The Bid-ask spread expands when there is a noticeable imbalance in supply or demand and liquidity is low. So, popular securities like Google or Apple stock have a low spread while not-readily traded stock will have a wider spread.
All in all, particular security that has a narrow bid-ask spread enjoys high demand while security that has a wide bid-ask spread might have a low volume of demand, therefore influencing wider discrepancies in its price.
Two main players that channelize any market transactions are price takers (trader) and market makers (counterparty). Market makers make offers for selling securities at the ‘ask’ price, plus they also bid for purchasing trade securities at the ‘bid’ price in the stock market. When a trader initiates a trade, these market makers accept one of these two prices (if they like to buy the security, it would be the ‘ask’ price, and if they’d like to sell the security, the price would be ‘bid’ price).
This difference between these two prices is understood as the spread which will also be the main transaction cost of trading (outside commissions) that market makers collect via the natural flow of processing orders.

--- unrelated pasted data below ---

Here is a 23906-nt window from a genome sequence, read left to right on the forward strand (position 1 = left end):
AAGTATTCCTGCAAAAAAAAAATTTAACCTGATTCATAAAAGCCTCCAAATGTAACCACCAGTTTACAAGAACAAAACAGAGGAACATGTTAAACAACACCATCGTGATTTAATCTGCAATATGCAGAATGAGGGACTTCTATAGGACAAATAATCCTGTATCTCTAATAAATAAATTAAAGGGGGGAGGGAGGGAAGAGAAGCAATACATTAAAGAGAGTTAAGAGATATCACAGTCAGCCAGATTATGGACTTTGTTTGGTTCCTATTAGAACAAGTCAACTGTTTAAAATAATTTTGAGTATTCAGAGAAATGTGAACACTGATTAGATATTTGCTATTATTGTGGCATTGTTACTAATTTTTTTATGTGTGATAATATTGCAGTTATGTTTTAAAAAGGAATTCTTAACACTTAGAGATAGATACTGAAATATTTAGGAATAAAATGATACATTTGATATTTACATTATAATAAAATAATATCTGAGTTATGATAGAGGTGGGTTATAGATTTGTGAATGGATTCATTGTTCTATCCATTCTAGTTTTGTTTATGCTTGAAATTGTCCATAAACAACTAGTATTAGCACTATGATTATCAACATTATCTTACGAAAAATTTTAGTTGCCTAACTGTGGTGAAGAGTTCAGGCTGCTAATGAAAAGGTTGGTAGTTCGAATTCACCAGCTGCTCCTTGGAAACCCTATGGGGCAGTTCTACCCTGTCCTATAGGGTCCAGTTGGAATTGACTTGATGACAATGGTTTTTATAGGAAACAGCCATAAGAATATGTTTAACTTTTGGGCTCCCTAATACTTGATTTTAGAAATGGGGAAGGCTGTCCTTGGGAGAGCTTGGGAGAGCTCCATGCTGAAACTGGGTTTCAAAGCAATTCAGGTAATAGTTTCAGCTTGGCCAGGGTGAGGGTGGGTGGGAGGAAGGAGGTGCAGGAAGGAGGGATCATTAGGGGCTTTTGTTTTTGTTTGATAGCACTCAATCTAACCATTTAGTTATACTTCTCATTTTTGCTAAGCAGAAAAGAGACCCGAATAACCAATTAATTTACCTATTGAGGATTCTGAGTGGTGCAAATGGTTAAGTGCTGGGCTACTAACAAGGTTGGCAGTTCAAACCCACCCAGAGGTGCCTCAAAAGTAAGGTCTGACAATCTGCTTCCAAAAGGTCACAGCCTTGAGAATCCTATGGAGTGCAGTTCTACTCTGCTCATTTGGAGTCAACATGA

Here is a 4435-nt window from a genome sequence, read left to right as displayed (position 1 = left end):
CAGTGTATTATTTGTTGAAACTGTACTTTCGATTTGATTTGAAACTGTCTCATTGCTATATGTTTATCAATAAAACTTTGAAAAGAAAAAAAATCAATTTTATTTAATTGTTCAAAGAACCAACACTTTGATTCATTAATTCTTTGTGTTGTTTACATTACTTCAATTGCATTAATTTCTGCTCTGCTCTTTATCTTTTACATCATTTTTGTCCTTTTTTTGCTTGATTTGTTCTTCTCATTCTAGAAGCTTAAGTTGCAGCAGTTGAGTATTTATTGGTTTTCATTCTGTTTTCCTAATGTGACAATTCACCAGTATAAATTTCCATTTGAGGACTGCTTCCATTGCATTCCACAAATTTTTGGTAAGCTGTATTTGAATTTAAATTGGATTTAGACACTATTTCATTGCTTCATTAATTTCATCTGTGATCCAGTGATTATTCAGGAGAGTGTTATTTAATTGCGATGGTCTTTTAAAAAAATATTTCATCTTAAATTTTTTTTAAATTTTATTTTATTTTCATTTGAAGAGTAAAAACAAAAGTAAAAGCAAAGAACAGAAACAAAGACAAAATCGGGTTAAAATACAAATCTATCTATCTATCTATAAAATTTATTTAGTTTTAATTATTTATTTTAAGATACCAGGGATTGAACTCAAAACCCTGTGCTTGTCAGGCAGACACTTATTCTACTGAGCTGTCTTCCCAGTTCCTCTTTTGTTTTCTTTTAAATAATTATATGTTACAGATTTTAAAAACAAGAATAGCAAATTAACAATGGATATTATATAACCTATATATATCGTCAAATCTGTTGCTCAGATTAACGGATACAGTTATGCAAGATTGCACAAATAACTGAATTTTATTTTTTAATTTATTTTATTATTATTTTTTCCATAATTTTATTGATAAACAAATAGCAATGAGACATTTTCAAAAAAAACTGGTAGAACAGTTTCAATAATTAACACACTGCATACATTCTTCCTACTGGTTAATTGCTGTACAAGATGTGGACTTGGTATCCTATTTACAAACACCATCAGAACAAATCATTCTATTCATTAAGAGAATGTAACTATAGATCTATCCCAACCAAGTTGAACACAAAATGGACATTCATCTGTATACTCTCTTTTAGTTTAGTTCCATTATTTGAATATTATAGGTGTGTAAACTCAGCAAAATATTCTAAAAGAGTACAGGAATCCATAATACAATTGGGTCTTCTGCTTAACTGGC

The Bid Price
The price that an investor likes to pay for the security is understood as the current ‘bid’ price. For instance, in case an investor likes to sell a stock, it would be essential for him or her to find out the amount someone is willing to pay for the stock. This amount is the bid price that is actually the highest price that someone likes to pay.
The Ask Price
The price for which an investor likes to sell the security is understood as the ‘ask’ price. For instance, if you want to buy a stock, you should try to find out how much someone likes to sell it for. You would like to find out the ‘ask’ price which is actually the lowest price someone likes to sell the stock for.
Types of Bid-Ask Spread
1. Quoted spread